Quantcast

«

»

Feb 03 2014

The cure for climate change

No worries, everyone! You’re not going to have to make any sacrifices, change life styles, or invest in alternative energy sources, because there is a shortcut: just ask god to fix it.

The Utah Farm Bureau asked the public to join in prayer and fasting for moisture for livestock and crops as part of its Harvesting Faith event Sunday.

Utah dairy farmer Ron Gibson told the Deseret News that farmers "can’t go to the Legislature to ask for help, (so they instead) decided to go to the guy upstairs."

Think it’ll work?

Oh, you atheists, I know you’re all thinking that it’s not nice to pick on stupid ideas, especially since this was an interfaith service.

Rajan Zed, who organized the Nevada service, says it drew Christian, Muslim, Hindu, Buddhist, Jewish and other faith leaders.

Don’t you know that if you gather together a diverse enough collection of idiotic ideas, they magically become sensible? If only they’d brought in the Satanists, the Scientologists, a mob of ghost hunters, some ancient astronaut fanatics, Bigfoot, and a crack team of dedicated UFOlogists, they would have reached critical mass and it would be raining buckets in the West right now.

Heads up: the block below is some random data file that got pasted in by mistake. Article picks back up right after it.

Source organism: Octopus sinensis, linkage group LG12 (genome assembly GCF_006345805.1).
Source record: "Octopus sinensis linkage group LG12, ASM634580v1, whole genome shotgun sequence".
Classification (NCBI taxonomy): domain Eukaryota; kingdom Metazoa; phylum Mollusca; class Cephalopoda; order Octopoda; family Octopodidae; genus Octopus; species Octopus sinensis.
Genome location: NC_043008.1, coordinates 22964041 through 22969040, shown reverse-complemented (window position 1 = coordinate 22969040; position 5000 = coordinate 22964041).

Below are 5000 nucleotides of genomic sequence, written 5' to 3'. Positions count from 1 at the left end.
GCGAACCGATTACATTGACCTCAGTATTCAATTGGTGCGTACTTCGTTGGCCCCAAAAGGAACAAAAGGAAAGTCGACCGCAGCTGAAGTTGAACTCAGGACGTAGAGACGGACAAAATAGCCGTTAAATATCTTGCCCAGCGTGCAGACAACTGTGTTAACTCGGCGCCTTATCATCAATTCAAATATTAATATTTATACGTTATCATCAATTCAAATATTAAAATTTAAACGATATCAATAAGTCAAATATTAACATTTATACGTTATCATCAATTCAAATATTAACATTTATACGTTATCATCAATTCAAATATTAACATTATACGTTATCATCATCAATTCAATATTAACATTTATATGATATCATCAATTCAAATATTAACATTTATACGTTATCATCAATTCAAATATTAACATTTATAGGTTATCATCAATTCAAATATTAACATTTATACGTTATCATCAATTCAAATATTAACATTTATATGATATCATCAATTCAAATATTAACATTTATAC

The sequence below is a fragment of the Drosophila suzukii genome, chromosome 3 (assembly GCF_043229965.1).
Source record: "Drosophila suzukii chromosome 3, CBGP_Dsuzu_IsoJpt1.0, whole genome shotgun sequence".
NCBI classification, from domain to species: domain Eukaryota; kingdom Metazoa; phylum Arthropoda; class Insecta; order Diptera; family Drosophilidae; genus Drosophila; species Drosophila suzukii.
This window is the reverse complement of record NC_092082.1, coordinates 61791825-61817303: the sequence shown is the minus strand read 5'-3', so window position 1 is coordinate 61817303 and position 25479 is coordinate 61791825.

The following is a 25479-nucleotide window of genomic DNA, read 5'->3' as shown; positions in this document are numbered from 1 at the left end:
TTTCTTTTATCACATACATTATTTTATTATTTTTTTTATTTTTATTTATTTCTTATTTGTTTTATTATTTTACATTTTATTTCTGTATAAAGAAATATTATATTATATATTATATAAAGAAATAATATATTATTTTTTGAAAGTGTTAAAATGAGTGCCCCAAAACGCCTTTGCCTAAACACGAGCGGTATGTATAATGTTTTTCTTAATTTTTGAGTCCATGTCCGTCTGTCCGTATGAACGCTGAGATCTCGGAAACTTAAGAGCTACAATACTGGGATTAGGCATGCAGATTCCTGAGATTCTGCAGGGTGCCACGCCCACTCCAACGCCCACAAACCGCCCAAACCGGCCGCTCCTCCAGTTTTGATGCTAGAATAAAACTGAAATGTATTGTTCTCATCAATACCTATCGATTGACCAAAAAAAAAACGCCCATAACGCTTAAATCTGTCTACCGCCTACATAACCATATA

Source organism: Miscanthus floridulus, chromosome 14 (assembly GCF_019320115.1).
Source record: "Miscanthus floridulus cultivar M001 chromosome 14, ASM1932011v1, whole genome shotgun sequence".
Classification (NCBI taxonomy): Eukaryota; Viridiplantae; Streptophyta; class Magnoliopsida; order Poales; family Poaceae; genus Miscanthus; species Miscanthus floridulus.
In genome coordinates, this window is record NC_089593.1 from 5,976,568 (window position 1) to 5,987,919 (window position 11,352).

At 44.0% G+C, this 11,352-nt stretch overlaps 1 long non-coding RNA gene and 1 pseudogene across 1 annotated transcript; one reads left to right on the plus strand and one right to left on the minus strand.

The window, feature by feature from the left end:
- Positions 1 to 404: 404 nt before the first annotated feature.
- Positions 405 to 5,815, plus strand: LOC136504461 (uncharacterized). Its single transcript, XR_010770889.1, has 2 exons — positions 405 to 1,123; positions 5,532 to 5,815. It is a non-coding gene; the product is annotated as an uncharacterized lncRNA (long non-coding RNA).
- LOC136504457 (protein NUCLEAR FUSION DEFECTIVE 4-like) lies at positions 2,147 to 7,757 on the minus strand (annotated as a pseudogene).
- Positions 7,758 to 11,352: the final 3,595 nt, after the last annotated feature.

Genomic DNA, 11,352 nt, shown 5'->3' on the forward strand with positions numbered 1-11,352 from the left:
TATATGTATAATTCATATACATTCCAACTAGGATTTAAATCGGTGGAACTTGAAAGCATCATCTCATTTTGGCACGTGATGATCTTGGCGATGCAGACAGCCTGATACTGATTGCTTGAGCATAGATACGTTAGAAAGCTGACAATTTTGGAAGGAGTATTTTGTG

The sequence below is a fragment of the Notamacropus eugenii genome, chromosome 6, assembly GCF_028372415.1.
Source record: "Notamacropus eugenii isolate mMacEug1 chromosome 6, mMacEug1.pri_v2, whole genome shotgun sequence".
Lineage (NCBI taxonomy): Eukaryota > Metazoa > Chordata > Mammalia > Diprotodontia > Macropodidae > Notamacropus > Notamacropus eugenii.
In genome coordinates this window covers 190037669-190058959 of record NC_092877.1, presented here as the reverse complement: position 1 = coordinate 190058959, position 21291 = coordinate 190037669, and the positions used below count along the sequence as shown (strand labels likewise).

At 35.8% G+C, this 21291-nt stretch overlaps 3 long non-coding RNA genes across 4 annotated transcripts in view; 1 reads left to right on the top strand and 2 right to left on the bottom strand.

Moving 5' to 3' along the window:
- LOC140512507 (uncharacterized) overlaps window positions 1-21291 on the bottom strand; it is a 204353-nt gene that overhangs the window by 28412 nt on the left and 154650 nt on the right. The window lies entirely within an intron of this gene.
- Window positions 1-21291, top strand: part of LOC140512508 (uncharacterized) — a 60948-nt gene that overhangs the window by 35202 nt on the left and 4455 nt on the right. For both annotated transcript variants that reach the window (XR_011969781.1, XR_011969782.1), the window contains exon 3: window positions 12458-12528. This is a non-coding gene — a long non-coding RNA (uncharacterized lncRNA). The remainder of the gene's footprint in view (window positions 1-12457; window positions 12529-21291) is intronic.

28 comments

Skip to comment form

  1. 1
    richardelguru

    But won’t all those gods be pulling in different directions? So nothing will happen???

  2. 2
    Nick Gotts

    farmers “can’t go to the Legislature to ask for help

    Ahem:

    The United States currently pays around $20 billion per year to farmers in direct subsidies as “farm income stabilization” via U.S. farm bills.

  3. 3
    Moggie

    Better start building an ark, then.

  4. 4
    Daz: Experiencing A Slight Gravitas Shortfall

    Praying? Pah! I say bring out the big guns. It’s time for the stick and bucket dance!

  5. 5
    A Masked Avenger

    The Buddhist version might actually have a positive effect: they don’t believe in any deity stepping in to fix things. They do believe in deities, but in their belief, deities just loll around in paradise, as much in need of enlightenment as the rest of us. Instead, Buddhist “prayers” are understood as intended to cultivate compassion in the petitioner. So if a bunch of Buddhists “pray” about climate change, the intended effect is to make them sensitive to the issue, which is supposed to then change their behavior.